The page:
WLinux is a Linux distro made specifically for the Windows Subsystem for Linux. WLinux is open source, and is based on Debian. WLinux costs 20$. It let’s you run things like OpenSSH, and even graphical Linux applications. However, I had so many issues with WLinux, that I had to make an article about it as fast as possible to let people know not to buy it.
Installing WLinux seems simple enough. Just enable the Windows Subsystem for Linux, buy it from the Microsoft Store, download it and run it. This gives you a basic Linux terminal. However to get a full installation, your have to run “wlinux-setup”. wlinux-setup is very buggy. For example, When you open it, it asks if you would like to update wlinux-setup, but if you say yes, it just restarts the setup. Also, in my experience, enabling non-latin fonts such as Chinese and Japanese, breaks the font-config system.
In my experience apt is completely messed up. If you try to install something, it will install a bunch of dependencies. This is normal with most (if not all) package managers, however, I noticed the WLinux has issues configuring packages. After installing Gpick, Kdenlive, and Firefox, this happened. I have not had this issue with any other Linux distro, including the Windows Subsystem for Linux (WSFL) version of Debian.
WLinux says it can run graphical Linux applications, however most Open Source applications work on Windows. There are some GNOME apps that don’t have Windows ports, and the port of Kdenlive for Windows is a buggy mess, but other then that, I don’t see a need for Windows ports of Linux apps. To run graphical Linux applications on Windows, you need to setup a Xorg server. Unfortunately, I couldn’t get Xorg to work properly. Other then Kdenlive which is doesn’t work via Xming on Debian or WLinux, I was able to get everything I tried working on Debian. However Firefox was the only app I could get working on WLinux.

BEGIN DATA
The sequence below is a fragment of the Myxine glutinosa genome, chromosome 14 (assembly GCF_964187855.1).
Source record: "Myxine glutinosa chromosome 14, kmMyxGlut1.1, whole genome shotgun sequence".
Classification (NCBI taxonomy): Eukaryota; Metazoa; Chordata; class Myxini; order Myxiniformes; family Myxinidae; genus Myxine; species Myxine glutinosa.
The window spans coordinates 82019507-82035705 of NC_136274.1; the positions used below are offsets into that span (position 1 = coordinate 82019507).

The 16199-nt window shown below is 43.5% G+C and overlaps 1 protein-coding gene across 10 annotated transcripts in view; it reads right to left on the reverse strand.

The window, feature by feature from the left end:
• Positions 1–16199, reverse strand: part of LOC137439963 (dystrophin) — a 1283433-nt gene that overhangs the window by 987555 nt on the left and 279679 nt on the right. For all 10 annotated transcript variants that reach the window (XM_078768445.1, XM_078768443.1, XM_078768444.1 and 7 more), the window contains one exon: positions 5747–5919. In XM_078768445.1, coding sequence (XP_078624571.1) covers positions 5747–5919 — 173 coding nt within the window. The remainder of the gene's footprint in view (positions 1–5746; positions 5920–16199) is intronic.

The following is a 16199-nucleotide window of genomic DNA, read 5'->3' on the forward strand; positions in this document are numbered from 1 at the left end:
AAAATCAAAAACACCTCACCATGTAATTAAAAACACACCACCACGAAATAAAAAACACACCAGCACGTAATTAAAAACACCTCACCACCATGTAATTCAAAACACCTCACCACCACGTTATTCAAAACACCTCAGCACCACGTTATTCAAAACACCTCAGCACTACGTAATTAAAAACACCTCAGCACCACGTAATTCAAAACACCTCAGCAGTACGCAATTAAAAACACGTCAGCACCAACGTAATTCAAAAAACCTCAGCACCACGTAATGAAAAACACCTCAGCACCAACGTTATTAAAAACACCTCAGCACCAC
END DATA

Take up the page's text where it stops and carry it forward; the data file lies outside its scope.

To get Xorg running, WLinux recommends X410. However, X410 costs 50$ which means that if you pay for WLinux and X410, you are spending a grand total of 70$. There are alternatives to X410. wlinux-setup also mentioned VcXsrv and Xming, however I couldn’t get VcXsrv to work properly. Xming worked great, however I had issues with QT apps such as Audacious, Kdenlive, and Krita. Xming also works on Debian, and on Debian, Kdenlive was the only QT application that didn’t run (although Audacious did require some tinkering with ALSA), this means there’s probably some bug with Kdenlive causing it to not run on WSFL.
In conclusion, I think WLinux could have great potential. However these issues, and the price tag are what keeping me from recommending this. I might try this again sometime to see if this has improved, but for now, I’m going to stay away from this. If you do want something like this, try the WSFL version of Debian. While the WSFL version of Debian is harder to setup, it works better, and it’s free.